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Topic 5: Acids, Bases and salts.
Acids contain ________ ions.
Acids are solutions of pure compounds in water. The pure compounds are molecular but in
water the molecules break up to form ions. They always give ______ ions.
Example: Hydrochloric acid gives ___________ and __________ ions
HCl (aq)  _______ (aq) + ______(aq)
The more the ______ ions there are in the solution, the more acidic it is.
Examples of some common acids:
Hydrochloric acid
Sulfuric acid
Nitric acid
Carbonic acid
Ethanoic acid
Methanoic acid
Citric acid
Strong or weak
Where it is found
in the stomach
in acid rain
in acid rain
in soft drinks
in vinegar
ants and nettles
in lemons, oranges
Strong and weak acids
Different acids have different pH values. A typical _________ acid is hydrochloric acid. In
this acid nearly all the acid molecules break up to form ions.
Example: HCl(aq)
 _____(aq)
Example: CH3COOH(aq)
+ _____(aq)
_____________(aq) +
The acid molecule splits up to form ions but at the same time they join again. Carbonic acid,
ethanoic acid, methanoic acid and citric acid are all examples of ___________ acids.
The basicity of an acid
We have seen that it is characteristic of an acid to yield ________ ions in aqueous solution.
The number of ________ ions produced per molecule of the acid is called its ___________.
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Fill in the table below
Hydrochloric acid (HCl)
Sulfuric acid (H2SO4)
Phosphoric acid (H3PO4)
Nitric acid (HNO3)
Ions formed
(H+ and Cl-)
CH3COO-(aq) +
The pH scale
On this scale:
 An acidic solution has a
pH number smaller than
 An alkaline solution has a
pH number greater than
 A neutral solution has a
pH number equal to
 The stronger the acid the
________ the pH.
 The stronger the alkali the
________ the pH.
The table below shows a list of indicators and their colours in acid and alkaline solutions.
Methyl orange
Red litmus
Blue litmus
Methyl red
Colour in a neutral
Colour in an acidic
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Colour in an
alkaline solution
Reaction of the common metals with dilute acids
Dilute hydrochloric acid
Dilute sulfuric acid
of Rapid effervescence in the cold to
form hydrogen. The remaining
solution is colourless.
Rapid effervescence in the cold to
form hydrogen. The remaining
solution is colourless.
of Steady effervescence to liberate
zinc with…
hydrogen in the cold. The remaining
solution is colourless.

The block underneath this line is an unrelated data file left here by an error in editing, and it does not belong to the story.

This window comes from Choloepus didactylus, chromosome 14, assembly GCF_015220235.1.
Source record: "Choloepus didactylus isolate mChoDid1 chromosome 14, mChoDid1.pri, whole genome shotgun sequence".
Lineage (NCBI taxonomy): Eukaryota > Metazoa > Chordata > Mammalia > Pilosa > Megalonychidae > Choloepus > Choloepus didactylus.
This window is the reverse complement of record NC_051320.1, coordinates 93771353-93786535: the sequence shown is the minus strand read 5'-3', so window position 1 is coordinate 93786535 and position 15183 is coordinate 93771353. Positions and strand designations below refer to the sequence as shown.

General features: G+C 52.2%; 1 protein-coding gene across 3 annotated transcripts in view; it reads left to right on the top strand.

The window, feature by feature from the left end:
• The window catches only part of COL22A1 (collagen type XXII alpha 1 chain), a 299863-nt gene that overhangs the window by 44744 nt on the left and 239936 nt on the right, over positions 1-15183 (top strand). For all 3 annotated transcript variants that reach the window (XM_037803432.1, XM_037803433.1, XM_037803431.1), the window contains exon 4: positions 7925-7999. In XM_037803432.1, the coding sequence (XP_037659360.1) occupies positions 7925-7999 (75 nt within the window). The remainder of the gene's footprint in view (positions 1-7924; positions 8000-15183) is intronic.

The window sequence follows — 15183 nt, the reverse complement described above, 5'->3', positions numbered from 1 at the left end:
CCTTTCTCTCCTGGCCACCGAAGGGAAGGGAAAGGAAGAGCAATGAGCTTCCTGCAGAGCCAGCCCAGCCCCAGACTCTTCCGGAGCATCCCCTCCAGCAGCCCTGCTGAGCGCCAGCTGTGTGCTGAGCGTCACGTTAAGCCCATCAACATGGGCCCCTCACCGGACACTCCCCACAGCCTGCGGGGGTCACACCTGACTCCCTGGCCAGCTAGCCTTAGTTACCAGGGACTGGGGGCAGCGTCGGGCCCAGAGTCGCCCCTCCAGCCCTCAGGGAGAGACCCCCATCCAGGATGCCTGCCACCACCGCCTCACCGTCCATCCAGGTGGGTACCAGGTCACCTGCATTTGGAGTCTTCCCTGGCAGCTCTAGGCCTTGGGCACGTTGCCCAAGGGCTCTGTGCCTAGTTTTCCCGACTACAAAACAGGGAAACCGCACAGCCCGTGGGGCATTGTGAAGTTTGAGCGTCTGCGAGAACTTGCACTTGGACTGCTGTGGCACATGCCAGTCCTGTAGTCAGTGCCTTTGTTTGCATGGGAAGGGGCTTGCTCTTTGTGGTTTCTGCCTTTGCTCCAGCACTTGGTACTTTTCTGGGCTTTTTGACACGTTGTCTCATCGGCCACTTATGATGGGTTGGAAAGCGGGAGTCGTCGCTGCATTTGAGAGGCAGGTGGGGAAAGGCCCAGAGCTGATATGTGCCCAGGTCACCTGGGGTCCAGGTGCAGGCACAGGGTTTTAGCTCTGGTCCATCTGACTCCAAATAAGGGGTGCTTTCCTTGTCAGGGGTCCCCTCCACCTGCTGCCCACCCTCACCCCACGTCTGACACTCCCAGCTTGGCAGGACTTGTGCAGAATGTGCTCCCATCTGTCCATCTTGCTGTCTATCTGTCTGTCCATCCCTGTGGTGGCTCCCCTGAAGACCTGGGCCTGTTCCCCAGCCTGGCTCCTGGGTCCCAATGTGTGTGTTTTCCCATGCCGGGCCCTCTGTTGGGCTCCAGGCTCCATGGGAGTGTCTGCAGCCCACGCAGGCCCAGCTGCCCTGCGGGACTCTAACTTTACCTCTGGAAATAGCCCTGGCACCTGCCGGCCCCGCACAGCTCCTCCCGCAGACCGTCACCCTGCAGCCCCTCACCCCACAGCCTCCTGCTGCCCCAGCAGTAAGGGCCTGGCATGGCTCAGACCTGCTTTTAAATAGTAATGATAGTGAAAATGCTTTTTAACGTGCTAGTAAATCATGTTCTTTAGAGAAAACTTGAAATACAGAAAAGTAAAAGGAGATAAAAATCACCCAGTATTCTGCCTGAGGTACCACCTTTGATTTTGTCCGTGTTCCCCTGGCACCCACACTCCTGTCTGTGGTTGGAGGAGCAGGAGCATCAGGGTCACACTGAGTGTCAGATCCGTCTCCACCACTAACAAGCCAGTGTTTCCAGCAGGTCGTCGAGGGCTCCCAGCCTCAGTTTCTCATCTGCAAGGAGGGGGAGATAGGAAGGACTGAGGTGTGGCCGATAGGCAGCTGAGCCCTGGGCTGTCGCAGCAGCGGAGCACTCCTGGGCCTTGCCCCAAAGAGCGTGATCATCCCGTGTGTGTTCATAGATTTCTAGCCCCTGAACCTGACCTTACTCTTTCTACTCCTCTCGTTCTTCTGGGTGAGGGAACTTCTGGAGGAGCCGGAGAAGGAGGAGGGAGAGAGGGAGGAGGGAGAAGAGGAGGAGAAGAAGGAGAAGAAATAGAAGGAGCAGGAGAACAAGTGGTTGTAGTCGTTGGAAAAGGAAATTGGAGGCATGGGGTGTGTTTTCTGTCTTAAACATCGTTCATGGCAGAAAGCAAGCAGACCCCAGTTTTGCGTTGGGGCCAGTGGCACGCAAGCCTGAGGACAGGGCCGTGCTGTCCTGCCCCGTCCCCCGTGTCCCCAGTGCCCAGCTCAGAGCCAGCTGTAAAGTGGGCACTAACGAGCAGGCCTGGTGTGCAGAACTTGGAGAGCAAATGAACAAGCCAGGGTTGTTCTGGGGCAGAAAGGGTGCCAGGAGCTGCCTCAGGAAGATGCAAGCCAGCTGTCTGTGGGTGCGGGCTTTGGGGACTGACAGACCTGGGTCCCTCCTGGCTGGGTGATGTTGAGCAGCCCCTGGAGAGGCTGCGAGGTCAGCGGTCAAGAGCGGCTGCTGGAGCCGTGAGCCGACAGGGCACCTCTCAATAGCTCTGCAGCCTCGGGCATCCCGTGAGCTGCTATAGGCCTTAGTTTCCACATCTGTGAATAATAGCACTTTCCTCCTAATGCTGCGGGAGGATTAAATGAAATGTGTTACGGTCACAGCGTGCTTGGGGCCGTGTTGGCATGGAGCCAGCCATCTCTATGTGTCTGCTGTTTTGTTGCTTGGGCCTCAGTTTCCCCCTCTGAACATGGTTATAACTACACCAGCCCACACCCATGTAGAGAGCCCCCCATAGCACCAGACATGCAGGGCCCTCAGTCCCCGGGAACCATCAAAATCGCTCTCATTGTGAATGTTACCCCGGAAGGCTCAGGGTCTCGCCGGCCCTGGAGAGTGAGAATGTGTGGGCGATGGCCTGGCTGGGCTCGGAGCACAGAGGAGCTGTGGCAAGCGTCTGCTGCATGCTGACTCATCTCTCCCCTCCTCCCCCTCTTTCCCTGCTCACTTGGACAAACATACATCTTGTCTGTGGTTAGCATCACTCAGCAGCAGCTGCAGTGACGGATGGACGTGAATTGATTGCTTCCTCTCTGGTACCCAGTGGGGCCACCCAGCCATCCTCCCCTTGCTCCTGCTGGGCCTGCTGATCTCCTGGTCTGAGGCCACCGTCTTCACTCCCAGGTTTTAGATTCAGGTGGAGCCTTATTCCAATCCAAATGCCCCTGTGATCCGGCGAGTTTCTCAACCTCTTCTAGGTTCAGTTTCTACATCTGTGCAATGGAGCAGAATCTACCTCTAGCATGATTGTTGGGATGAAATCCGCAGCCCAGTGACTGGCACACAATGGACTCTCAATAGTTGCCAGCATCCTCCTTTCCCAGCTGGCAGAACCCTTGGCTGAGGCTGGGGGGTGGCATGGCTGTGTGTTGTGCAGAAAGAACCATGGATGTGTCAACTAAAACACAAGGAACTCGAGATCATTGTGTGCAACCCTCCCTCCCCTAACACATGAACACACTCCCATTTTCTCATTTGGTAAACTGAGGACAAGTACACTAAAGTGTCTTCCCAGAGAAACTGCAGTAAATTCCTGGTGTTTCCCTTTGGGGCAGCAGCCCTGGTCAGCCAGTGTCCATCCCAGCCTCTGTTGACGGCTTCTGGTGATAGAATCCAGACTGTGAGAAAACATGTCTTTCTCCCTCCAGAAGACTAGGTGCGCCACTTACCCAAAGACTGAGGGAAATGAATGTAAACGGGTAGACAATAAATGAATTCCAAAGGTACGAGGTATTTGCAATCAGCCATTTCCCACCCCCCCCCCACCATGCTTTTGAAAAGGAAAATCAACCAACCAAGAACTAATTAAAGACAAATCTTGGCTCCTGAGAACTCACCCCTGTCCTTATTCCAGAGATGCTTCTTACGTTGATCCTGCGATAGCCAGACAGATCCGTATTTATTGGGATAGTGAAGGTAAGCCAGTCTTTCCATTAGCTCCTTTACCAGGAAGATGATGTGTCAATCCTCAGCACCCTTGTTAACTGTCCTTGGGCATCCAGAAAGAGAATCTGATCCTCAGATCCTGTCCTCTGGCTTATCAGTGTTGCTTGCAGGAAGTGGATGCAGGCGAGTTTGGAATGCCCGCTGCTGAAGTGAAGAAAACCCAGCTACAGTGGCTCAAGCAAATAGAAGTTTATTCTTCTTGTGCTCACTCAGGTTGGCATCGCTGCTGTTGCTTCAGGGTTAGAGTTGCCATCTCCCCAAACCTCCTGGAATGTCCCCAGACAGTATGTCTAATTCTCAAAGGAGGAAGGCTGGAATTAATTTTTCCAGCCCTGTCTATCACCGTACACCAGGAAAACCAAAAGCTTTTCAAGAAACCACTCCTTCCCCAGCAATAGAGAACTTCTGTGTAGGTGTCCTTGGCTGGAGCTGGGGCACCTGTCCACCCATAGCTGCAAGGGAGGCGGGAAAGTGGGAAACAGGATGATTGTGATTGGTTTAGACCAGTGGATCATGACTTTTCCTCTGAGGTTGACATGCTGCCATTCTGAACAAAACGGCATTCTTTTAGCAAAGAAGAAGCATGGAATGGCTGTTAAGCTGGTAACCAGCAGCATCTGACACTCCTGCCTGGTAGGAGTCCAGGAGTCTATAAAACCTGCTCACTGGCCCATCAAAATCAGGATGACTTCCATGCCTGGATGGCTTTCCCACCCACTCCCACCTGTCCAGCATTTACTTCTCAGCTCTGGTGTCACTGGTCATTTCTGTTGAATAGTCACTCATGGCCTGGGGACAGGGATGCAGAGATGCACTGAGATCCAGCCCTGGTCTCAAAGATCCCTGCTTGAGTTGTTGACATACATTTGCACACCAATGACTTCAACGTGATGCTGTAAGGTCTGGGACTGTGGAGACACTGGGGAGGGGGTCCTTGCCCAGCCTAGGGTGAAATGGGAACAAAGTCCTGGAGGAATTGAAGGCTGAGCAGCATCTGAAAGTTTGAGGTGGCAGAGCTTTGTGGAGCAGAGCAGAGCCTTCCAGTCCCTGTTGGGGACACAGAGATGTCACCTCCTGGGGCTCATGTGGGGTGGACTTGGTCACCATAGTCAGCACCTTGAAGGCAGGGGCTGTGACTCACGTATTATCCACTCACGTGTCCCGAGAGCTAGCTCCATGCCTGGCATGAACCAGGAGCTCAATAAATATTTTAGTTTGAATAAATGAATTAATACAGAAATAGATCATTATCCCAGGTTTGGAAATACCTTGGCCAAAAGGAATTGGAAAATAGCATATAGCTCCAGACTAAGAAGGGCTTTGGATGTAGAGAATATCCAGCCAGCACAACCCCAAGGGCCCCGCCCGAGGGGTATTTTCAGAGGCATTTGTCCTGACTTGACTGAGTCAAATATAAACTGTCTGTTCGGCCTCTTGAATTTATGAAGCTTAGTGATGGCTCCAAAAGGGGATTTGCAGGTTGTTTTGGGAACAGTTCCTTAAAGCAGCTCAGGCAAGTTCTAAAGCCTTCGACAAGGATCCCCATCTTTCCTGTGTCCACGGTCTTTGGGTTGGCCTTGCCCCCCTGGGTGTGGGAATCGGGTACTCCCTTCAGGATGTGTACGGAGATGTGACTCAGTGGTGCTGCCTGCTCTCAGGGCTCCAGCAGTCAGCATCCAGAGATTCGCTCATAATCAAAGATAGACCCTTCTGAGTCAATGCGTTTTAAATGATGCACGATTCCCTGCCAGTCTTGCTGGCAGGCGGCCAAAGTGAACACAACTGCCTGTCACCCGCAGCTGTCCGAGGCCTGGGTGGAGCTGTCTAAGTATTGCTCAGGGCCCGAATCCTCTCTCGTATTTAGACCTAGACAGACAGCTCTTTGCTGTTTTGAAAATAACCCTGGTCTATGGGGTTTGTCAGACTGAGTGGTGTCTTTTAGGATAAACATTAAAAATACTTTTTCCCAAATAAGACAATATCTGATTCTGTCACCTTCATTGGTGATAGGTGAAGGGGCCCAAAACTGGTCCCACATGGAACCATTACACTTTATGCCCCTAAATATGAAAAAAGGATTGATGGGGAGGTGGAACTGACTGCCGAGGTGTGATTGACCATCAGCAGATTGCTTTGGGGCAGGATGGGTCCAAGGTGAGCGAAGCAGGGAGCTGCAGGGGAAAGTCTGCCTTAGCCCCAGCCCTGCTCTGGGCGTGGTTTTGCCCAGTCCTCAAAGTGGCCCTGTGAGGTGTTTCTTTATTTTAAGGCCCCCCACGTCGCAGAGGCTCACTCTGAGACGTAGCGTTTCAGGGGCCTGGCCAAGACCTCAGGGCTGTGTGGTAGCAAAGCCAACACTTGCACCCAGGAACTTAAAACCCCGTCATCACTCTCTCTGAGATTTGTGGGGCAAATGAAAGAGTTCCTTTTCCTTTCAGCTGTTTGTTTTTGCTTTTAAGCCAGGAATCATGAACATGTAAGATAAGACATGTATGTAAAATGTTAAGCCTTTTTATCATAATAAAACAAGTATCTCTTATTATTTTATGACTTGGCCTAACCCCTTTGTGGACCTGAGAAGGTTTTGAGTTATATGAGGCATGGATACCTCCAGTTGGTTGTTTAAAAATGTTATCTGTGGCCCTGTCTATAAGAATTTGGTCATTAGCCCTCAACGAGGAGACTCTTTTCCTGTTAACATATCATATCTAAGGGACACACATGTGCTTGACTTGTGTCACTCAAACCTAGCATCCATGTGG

Usually slow effervescence to
liberate hydrogen. The remaining
solution is colourless.
iron with..
of Fairly slow effervescence in the cold
to give hydrogen. The remaining
solution is pale green in colour.
Fairly slow effervescence in the cold
to give hydrogen. The remaining
solution is pale green colour.
The bubbles stop when the
reaction is over. The
unreacted magnesium is
then removed by filtering.
dropped in dilute sulfuric
bubbles off.
The filtrate is heated to
evaporate the water. A white
solid is left behind. This solid
is magnesium sulfate.
Write a balanced equation for this reaction: ______________________________________
Note: sodium and potassium are too reactive to be used with any of these acids. These
would explode. On the other hand copper, silver and gold are too unreactive and so they
don’t react with these acids.
When a metal takes the place of hydrogen in an acid, the compound that forms is called a
salt. Therefore usually acids react with metals, forming hydrogen and a salt.
Metal + Acid  Salt + hydrogen
The salts of sulfuric acid are always called ________________.
The salts of hydrochloric acid are called __________________.
The salts of nitric acid are called __________________.
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Action of acids on insoluble bases
In this method a soluble salt is produced from the reaction between an acid and an insoluble
base. However no effervescence is observed as no gas is produced.
Dilute acids will react with insoluble bases to give a salt and a water
Insoluble base (metal oxide or hydroxide) + Acid  Salt + Water
Heat some dilute sulfuric acid in a beaker and add to it, a little at a time some black
copper(II)oxide. Stir gently.
Write down your observations: ________________________________________________
Chemical balanced equation is:
Many salts of metals can be similarly prepared using either an insoluble oxide or an
insoluble hydroxide of the metal with the appropriate acid.
Write balanced chemical equations:
1. zinc oxide + dilute sulfuric acid 
2. zinc hydroxide + dilute sulfuric acid 
3. lead (II)oxide + dilute nitric acid 
4. lead(II) hydroxide + dilute nitric acid 
5. magnesium oxide + dilute hydrochloric acid 
6. magnesium hydroxide + dilute hydrochloric acid 
Actions of acids on carbonates
Carbonate + Acid  salt + water + carbon dioxide
For example when copper (II) carbonate is added in excess to dilute nitric acid,
effervescence is observed due to the production of _______________________.
CuCO3(s) + 2 HNO3(aq)  Cu(NO3)2(aq) + CO2(g) + H2O(l)
Write balanced equation for the following reactions.
1. zinc carbonate + dilute sulfuric acid
2. calcium carbonate + dilute hydrochloric acid
3. lead (II) carbonate + dilute nitric acid
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Note: If the salt produced is insoluble in water, the salt will precipitate on the unchanged
carbonate and stops the reaction. Example, if dilute sulphuric acid is added to calcium
carbonate, there is rapid effervescence for a few seconds, but the reaction quickly stops.
CaCO3(s) +